UK professor: We must get the world to know the Rojava revolution

East London University professor Camilla Power has been visiting universities and academies in Rojava. Power said that “it is important to get people in different parts of the world to know about the democratic confederalism revolution.”

East London University professor Camilla Power who came to Rojava to study the educational model in Rojava and Northern and Eastern Syrian Autonomous Administration and to strengthen relations with universities and academies in Rojava said she was impressed by the “great hope and energy” she saw in the region.

A delegation of professors and researchers from the US and European countries visited Rojava and Kobanê universities. Anthropologist Camilla Power, a member of the delegation, said that she got to know about the model of democratic autonomy in Rojava at a jineoloji seminar in Cologne five years ago.

As to her reason for coming to Rojava Power said: “A group of academics in Europe was studying the Rojava experience and decided to come to Rojava and study the educational system on the field.” She added that the delegation was very happy with the meetings held. 

"I see a great deal of energy and hope. - she said - First of all, I see a great excitement and hope for the process of getting to know each other and for self-government. There are problems, but they are problems that can be overcome and we will support where we can.”

A struggle for the whole world

The new model tries to exist with teeth and fingernails that he witnessed in every city that she saw, said Power. "We are in the place where the fiercest battle against DAESH was fought and won, we are in Kobane. We see with our eyes at what huge cost this victory has been achieved. There is a main contradiction I want to draw attention here: on the one hand the whole world ignores the experience of democratic confederalism, on the other hand there is a struggle against DAESH being fought for the whole world.”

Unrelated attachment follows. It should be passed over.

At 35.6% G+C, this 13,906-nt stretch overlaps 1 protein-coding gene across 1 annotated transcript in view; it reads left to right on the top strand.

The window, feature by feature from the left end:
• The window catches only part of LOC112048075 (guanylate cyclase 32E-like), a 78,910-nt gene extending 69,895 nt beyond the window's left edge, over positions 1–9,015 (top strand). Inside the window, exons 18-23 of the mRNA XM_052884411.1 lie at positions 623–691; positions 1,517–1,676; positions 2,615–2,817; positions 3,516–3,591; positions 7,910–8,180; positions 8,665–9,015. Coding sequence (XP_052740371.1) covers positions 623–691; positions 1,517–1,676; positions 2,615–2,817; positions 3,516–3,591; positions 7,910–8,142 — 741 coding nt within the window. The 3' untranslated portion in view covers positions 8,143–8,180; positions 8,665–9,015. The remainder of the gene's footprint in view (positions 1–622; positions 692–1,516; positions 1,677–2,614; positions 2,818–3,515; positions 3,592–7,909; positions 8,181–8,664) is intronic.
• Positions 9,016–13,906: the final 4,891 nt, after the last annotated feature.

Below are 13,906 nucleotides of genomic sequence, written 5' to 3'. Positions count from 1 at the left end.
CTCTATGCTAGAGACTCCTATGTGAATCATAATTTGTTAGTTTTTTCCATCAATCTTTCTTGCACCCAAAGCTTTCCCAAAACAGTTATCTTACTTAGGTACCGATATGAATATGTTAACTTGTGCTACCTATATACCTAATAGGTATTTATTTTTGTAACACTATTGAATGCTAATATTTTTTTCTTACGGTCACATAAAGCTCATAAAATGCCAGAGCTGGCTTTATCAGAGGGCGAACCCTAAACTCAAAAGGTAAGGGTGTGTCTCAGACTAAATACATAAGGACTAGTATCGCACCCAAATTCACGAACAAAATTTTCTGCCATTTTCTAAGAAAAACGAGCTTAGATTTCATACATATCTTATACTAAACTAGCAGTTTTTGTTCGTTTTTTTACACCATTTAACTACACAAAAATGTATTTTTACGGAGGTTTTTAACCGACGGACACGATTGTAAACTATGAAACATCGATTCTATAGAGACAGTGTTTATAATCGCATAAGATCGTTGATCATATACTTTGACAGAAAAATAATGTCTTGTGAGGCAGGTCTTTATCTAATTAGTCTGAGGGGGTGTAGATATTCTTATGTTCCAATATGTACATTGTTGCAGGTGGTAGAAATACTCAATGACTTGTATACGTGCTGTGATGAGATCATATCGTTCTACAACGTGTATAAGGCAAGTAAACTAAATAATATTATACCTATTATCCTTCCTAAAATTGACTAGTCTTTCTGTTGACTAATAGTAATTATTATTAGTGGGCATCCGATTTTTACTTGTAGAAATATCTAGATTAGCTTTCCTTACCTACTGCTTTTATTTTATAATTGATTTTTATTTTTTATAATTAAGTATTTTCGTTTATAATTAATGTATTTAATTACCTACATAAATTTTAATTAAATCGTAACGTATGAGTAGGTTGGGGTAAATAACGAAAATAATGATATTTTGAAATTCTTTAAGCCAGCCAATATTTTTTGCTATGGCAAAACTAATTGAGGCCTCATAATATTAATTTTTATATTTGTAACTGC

‘I was brought here by the struggle of women’

Power said: “What brought me here was the women's struggle for freedom and the jineoloji studies. In my opinion, what makes this revolution different from other revolutions is the leadership of women. I think this is a great hope not only for the Middle East, but also for the parts of the world we come from. fWe just visited the University of Kobanê, and before that we visited Rojava University. Now everyone should think: What would happen to these people if DAESH had won?"

‘We have a big duty’

Emphasizing that different parts of the world should know more about the democratic confederalism revolution that is taking place in Rojava, Power said that academics have a great responsibility in this regard. "We have a great job here. I hope this will be a start. There are many points to be supported. At the same time financial support should be offered. For this, opportunities and projects can be developed. For this, we need to exchange ideas. We need to understand the needs of this place.”

Stating that people from different parts of the world should also get to know this revolution, Power said: “Youth in the world are in a new quest. They are in search of many issues such as ecology, freedom, new life, etc. If they can see and recognize the model here, they will realize that many problems are explained and solved in this model. When we return, we will prepare various materials, written and visuals, on this issue. What as to be said about this revolution must be said now and people around the world should know more about this revolution and its model.”

People are the academy

Camilla Power says that the academy and the society in Rojava are not separated from each othert. “I must say that the education model here is very different from the model that dominates the west of the world and puts the academy into some ice tower. Academy and society are intertwined and moving together here, which is great for the socialization of education."